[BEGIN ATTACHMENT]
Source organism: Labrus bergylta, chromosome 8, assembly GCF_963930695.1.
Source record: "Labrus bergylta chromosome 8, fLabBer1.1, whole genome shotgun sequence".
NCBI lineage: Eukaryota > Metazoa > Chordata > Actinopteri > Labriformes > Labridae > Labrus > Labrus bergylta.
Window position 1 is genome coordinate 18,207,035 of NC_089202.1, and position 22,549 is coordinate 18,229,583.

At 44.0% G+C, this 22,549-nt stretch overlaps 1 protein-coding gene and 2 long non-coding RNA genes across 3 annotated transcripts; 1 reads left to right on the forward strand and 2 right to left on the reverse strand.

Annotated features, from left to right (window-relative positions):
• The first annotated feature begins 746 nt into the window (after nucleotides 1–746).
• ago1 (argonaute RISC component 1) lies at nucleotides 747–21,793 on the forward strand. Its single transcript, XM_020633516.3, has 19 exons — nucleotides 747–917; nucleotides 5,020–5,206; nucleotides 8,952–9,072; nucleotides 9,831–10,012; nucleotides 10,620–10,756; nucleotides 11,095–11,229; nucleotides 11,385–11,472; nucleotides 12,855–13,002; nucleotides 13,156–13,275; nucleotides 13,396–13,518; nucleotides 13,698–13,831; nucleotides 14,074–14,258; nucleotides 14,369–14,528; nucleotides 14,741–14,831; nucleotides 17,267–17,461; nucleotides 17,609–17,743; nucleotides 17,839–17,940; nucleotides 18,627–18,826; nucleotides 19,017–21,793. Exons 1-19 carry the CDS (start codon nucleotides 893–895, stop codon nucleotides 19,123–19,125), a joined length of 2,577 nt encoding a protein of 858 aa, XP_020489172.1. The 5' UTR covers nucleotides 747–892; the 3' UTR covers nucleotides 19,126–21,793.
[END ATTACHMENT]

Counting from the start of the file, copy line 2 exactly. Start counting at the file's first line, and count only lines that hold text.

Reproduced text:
Source record: "Labrus bergylta chromosome 8, fLabBer1.1, whole genome shotgun sequence".